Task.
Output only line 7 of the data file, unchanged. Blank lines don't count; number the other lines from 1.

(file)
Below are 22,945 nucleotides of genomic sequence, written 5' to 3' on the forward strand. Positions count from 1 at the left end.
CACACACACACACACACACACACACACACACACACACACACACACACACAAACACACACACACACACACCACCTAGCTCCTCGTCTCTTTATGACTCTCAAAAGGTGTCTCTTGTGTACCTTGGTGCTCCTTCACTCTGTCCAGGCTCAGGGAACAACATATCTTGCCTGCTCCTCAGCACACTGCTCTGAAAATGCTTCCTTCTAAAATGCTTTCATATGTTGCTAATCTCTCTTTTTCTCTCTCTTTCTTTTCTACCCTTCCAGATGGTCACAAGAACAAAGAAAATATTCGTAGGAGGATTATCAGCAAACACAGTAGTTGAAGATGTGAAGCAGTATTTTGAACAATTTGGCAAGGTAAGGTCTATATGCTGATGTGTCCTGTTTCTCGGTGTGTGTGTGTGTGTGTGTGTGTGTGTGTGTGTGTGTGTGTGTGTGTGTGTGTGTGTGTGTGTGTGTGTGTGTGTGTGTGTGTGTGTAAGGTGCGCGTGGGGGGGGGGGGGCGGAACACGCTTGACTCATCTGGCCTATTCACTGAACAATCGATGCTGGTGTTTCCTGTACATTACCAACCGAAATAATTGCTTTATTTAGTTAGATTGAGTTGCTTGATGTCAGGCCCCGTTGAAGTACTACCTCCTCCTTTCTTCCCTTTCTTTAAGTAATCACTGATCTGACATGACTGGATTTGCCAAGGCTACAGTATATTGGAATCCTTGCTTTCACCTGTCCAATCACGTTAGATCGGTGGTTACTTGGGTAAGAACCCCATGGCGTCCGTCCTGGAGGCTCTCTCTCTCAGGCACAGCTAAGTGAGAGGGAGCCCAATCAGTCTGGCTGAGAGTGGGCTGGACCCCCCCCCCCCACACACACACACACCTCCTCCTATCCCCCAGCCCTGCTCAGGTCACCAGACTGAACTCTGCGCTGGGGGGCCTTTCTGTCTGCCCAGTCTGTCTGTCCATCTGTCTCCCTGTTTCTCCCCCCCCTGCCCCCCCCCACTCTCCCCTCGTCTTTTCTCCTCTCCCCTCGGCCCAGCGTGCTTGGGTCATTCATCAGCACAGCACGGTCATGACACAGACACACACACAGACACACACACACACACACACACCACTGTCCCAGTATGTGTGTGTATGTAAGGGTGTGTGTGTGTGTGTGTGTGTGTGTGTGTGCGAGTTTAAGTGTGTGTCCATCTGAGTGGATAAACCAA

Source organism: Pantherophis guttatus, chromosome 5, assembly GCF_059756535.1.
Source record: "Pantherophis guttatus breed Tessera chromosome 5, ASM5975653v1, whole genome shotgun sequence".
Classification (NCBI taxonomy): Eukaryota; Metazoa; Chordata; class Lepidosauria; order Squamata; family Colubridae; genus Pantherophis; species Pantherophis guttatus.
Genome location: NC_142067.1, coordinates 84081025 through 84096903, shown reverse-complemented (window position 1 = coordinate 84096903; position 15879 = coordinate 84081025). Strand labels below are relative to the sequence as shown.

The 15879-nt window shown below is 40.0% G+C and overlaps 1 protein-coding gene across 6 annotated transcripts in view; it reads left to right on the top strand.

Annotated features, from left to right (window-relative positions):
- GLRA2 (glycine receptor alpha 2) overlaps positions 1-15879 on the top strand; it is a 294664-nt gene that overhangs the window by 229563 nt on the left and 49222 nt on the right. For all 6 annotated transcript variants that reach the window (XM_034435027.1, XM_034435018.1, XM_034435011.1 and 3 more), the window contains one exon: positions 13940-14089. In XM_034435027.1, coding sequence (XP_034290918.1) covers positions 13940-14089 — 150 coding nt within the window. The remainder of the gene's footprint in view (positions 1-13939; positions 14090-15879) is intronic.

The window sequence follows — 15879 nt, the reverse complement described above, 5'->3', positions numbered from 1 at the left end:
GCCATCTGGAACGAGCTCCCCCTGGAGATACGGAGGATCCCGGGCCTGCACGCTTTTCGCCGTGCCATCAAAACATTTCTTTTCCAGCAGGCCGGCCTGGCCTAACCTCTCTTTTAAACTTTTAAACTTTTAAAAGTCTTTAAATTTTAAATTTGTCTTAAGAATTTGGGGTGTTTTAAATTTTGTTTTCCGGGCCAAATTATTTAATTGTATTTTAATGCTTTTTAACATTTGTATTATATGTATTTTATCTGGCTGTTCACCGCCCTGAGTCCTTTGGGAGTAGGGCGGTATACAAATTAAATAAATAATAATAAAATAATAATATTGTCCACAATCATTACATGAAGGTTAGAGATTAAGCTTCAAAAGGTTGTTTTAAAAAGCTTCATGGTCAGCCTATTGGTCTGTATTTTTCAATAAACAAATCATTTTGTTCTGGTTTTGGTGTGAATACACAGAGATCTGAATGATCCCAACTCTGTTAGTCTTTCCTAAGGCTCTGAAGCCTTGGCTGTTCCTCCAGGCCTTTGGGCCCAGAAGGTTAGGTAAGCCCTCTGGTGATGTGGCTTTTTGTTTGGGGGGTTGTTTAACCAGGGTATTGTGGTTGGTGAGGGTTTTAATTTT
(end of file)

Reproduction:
The 15879-nt window shown below is 40.0% G+C and overlaps 1 protein-coding gene across 6 annotated transcripts in view; it reads left to right on the top strand.